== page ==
PARIS (Reuters) - French President Francois Hollande is seen winning primaries run by his Socialist Party and other left-wing groups, but is unlikely to win the 2017 presidential election, a poll showed on Monday.
The survey by Elabe pollsters was the first since his Socialist Party (PS) on Saturday decided to go ahead with the primaries in an effort to boost support for Hollande, who is the most unpopular French president in polling history.
The primaries - votes to narrow the field of candidates before an election - would be limited to the PS and a couple of smaller left-wing parties.
The outgoing French president has, for decades, represented his or her party in the next election.
But Hollande, dogged by high unemployment and who has faced weeks of protests over plans to reform labor laws, has sunk so low in opinion polls that questions have been raised about his candidacy, prompting the PS to decide to hold primaries in January.
A large majority of PS voters want him to stand in the primaries and about 46 percent want him to win them, putting him far ahead of other possible candidates. That is also the case for 32 percent of left-wing voters overall, the poll showed.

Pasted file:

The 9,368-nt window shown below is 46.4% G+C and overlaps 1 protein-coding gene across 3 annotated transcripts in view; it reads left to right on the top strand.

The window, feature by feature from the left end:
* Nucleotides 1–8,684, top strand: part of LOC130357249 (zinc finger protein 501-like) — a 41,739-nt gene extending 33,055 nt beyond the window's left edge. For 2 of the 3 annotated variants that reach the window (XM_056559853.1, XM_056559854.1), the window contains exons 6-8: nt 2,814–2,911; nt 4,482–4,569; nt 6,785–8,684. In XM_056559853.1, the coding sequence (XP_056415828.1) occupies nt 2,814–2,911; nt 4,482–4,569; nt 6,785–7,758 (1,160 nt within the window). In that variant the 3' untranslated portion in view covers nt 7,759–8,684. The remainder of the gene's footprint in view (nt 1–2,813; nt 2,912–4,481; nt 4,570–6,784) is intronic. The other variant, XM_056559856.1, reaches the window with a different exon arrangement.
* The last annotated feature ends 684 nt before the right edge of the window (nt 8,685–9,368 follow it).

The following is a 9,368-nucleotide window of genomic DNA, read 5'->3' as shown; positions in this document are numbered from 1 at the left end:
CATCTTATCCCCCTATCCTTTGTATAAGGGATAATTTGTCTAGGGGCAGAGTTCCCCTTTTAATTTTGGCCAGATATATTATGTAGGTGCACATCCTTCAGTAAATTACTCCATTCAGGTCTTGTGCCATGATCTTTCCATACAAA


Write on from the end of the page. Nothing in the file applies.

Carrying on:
But when looking at all voters independently of their political stripes, only 13 percent want Hollande to win the primaries and nearly 60 percent say he should not stand.
“Hollande has a lead (among left-wing voters) but it’s not enough ... there is still a massive and intense opposition to him among public opinion overall,” Elabe’s Yves-Marie Cann said.
Hollande has said he will say by the end of the year whether he will run in the election.
The Green party has said it will go it alone in the presidential election and left-wing firebrand Jean-Luc Melenchon will be a candidate, further weakening Hollande’s re-election chances.
Reporting by Ingrid Melander; Editing by Janet Lawrence